This weekend’s Mull Rally will be the test bed for new recommendations to improve the safety of spectators at motor sport events.
The proposals were drawn-up following a series of fatal accidents, including the deaths of three people watching the Jim Clark Rally in the borders in May.
Joy Robson, 50, of Skye, died when she was hit by a car which overturned during a stage of the Snowman Rally in Glenurquhart Forest in February 2013.
The Scottish Government commissioned a review to look at how safety could be improved.
The initial proposals have been released in advance of the Mull Rally, which starts on Friday.
The results will inform the final report due out at the end of the year.
The Mull Rally has already put into practice most of the recommendations, as well as first-on-the-scene training and a new spectator video featuring rally winners John MacCrone and Stuart Loudon.
Clerk of the course, Iain Campbell, who is on the safety review group, said spectators would be told to move away from unsafe locations.
He said: “We have had a terrible year – there was the Snowman incident the year before as well – but in general our sport can be recognised as well regulated and is generally safe. Safety parameters are good but they can always be higher.”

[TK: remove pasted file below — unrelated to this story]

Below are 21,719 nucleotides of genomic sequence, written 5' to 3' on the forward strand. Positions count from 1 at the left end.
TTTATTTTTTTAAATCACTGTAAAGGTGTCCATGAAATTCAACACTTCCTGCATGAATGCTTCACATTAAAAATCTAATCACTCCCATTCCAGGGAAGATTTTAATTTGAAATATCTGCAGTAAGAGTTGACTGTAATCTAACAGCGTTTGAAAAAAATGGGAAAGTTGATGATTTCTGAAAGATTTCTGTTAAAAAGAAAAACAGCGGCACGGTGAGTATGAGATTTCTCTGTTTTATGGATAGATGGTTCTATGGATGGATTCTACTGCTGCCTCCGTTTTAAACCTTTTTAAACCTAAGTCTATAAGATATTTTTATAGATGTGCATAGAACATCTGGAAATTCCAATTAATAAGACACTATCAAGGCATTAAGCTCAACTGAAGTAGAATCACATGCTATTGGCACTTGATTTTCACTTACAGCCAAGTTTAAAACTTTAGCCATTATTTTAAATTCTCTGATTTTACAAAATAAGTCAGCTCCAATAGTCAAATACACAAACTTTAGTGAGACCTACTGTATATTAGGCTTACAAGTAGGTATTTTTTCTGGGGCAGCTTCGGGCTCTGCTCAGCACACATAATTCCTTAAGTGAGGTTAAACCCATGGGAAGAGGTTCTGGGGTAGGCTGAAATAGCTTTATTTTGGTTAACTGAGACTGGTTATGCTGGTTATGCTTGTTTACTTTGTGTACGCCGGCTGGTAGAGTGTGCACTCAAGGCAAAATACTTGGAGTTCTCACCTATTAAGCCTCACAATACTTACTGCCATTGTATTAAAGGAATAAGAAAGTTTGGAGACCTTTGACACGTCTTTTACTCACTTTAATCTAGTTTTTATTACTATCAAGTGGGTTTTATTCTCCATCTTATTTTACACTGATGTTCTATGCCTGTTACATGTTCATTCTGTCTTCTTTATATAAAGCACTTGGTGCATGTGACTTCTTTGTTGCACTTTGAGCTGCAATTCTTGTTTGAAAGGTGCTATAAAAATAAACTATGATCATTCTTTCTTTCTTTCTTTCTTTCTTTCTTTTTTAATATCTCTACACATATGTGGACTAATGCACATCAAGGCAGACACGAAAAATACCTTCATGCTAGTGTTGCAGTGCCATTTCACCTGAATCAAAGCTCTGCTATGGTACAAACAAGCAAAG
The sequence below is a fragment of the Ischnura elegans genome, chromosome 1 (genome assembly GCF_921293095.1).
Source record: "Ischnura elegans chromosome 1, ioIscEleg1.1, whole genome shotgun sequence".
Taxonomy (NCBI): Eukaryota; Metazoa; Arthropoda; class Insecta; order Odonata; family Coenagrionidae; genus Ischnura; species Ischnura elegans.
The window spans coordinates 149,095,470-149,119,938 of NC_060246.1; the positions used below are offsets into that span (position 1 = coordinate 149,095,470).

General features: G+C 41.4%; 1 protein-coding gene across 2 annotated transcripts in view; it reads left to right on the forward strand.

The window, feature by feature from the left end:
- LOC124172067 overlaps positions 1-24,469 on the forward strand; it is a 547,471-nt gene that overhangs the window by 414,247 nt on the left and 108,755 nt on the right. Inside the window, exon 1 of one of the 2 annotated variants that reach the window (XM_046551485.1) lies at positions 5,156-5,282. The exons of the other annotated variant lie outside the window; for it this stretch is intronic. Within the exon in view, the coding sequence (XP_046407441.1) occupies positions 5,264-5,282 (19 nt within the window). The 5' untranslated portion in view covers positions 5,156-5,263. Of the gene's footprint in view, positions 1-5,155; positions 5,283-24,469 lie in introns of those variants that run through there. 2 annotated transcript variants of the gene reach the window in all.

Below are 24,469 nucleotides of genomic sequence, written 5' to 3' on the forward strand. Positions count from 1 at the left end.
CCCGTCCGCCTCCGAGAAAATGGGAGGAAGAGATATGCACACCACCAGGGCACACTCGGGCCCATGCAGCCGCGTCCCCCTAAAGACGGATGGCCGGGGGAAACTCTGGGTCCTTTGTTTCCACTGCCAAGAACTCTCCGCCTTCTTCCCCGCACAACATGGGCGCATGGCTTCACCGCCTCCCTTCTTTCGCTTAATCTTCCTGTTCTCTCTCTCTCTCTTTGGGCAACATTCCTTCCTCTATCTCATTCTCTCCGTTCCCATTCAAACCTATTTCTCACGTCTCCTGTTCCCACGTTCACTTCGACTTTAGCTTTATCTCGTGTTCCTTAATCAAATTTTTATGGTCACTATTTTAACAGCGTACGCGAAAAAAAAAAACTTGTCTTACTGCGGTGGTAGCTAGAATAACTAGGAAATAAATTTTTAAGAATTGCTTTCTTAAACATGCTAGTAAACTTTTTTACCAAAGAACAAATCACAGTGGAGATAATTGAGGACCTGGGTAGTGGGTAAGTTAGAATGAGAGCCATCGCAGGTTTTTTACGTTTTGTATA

“We have a low number of incidents in our sport but unfortunately these incidents have had a high impact. There is no getting away from that.”
When asked how he viewed the prospect of the Mull Rally being used as a test for the new safety recommendations, Mr Campbell replied: “I am feeling the way I do before every Mull Rally – apprehensive, anxious and I can’t wait for it to start, but more importantly to finish with everyone coming home in one piece.”
Scottish Government Sport Secretary Shona Robison said: “The tragic events at the Jim Clark Rally, and at the Highland Snowman rally in 2013 where a spectator was also killed, brought the safety of spectators at motor sport events into the spotlight.
“Safety is absolutely integral to staging successful and enjoyable sporting events, and all partners need to move forward together to keep people safe.
“Motor sport can never be completely safe. However, these initial findings set out clear improvements that can help to prevent tragic accidents.”